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22 Special Crack Tip Elements quarter-point elements Henshell and Shaw, 1975, quadrilateral elements Barsoum, 1974,1976, triangular elements

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23 Eight Noded Isoparametric Element shape functions

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24 Eight Noded Isoparametric Element shape functions (continued)

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25 Square-Root Singular Element Banks-Sills and Bortman (1984)

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26 Methods of Calculating K I Direct Methods Stress extrapolation Displacement extrapolation Indirect Methods J – integral Griffith’s energy Stiffness derivative

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27 Displacement Extrapolation

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28 Displacement Extrapolation (continued) for plane strain

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29 Displacement Extrapolation (continued) for

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30 J -- integral strain energy density tractions J is a conservative integral

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31 J -- integral (continued)

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32 Area J -- integral

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33 Griffith ’ s Energy

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34 Stiffness Derivative Technique

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35 Results (central crack) % diff. (1/4- point) % diff. (regular) no. of elements method –1.85.4100disp. ext. 0.372.2100J – integral (line) 0.21100 J – integral (area) 0.371.6121Griffith’s energy 0.212.0100 stiffness derivative

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36 Results (edge crack) % diff. (1/4- point) no. of elements method –0.6100disp. ext. 0.43100J – integral (line) 0.32100 J – integral (area) 0.32100 stiffness derivative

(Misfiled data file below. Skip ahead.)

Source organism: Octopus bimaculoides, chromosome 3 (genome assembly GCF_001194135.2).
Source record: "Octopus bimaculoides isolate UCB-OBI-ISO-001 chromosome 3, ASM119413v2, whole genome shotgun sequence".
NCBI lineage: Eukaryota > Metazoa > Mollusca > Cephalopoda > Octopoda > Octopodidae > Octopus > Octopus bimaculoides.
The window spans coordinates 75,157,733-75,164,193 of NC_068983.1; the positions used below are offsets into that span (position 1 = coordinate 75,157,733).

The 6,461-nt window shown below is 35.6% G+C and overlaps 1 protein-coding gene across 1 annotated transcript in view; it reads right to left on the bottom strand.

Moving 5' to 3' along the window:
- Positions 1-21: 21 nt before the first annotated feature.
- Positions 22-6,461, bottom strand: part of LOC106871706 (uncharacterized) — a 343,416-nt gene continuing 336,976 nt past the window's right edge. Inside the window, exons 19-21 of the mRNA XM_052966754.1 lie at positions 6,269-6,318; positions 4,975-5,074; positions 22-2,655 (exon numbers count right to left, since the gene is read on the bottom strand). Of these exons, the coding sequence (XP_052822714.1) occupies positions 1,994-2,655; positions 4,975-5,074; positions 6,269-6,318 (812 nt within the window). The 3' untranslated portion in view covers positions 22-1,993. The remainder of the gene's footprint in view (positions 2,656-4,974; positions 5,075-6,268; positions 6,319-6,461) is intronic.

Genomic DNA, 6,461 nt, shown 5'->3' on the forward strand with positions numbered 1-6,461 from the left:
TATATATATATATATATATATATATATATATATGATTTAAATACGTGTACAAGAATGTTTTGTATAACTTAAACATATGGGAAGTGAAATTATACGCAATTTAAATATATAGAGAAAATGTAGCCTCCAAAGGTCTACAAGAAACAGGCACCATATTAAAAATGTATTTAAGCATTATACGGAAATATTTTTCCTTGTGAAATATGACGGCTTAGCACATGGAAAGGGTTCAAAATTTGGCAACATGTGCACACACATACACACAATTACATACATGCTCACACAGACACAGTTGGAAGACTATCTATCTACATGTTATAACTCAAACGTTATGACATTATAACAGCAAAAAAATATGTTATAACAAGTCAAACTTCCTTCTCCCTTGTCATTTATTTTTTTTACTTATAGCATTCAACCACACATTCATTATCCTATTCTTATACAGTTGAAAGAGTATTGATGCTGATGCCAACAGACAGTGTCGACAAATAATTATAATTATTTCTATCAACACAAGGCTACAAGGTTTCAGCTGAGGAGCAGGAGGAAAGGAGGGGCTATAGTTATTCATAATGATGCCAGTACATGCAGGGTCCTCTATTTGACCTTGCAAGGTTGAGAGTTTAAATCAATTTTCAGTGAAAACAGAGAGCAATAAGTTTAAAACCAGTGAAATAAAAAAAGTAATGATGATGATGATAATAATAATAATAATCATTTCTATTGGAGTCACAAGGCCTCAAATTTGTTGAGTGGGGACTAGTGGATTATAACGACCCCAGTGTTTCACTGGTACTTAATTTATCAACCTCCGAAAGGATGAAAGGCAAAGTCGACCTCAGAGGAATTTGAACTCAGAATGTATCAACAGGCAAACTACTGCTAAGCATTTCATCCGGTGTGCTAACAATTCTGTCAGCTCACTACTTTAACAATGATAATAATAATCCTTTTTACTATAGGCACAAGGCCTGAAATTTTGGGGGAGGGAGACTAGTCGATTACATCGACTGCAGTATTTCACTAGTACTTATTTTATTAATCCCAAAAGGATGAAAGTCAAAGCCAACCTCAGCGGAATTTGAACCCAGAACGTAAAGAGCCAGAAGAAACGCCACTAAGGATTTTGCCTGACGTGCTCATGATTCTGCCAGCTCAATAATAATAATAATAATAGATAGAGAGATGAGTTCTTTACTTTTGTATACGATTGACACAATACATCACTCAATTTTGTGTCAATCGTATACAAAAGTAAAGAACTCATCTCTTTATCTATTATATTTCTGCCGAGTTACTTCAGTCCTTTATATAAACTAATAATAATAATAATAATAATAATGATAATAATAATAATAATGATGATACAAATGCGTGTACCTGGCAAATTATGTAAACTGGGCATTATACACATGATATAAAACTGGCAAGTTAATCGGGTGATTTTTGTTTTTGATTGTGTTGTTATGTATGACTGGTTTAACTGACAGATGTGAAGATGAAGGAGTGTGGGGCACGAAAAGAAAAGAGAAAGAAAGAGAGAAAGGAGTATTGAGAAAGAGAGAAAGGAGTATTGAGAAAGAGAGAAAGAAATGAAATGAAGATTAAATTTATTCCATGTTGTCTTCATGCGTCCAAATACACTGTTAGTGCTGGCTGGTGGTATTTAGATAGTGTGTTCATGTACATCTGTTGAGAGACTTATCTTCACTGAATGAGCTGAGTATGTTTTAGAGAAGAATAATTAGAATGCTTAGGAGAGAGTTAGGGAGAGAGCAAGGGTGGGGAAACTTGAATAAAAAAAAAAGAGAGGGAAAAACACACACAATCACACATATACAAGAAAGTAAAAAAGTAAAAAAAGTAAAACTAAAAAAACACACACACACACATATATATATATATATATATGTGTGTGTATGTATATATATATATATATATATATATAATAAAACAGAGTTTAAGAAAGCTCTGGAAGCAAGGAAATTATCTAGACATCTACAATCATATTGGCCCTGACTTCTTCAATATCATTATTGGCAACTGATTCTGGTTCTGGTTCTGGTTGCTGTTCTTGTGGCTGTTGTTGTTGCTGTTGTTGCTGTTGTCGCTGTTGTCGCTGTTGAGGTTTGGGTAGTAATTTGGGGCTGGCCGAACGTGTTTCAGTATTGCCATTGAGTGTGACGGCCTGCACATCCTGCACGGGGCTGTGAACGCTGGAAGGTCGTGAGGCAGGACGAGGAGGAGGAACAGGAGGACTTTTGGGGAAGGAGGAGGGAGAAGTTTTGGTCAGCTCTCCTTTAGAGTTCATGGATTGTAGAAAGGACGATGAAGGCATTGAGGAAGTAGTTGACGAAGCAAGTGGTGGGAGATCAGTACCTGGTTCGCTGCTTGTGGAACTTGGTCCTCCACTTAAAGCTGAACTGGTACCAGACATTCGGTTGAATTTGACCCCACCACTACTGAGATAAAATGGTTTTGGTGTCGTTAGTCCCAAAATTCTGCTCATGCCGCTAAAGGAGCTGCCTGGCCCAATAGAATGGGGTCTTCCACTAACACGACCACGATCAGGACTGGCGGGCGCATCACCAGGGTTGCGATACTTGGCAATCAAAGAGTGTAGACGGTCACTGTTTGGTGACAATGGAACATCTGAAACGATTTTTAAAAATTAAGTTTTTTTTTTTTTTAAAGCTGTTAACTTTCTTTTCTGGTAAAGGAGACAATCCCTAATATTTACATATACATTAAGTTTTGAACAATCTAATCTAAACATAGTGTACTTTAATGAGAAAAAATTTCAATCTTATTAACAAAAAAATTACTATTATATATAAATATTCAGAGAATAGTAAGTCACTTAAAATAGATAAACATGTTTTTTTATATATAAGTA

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37 Mixed modes: M – integral

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38 Auxiliary Solutions solution (2a)solution (2b)

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39 Interface Fracture Mechanics

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40 Interface Fracture Mechanics (continued) phase angle or mode mixity energy release rate

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41 Interface Fracture Mechanics (continued)

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42 M – integral (1) (2)

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43 Auxiliary Solutions solution (2a)solution (2b)

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44 Results

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45 Summary Accurate methods have been presented for calculating stress intensity factors based on energy methods. The best methods are the area J – integral, stiffness derivative and area M – integral for mixed modes and interface cracks. The J and M – integrals can be extended for thermal stresses, body forces and tractions along the crack faces. Conservative integrals have been derived for homo- geneous notches and bimaterial wedges including thermal stresses. Student wanted for extending these methods to piezo- electric materials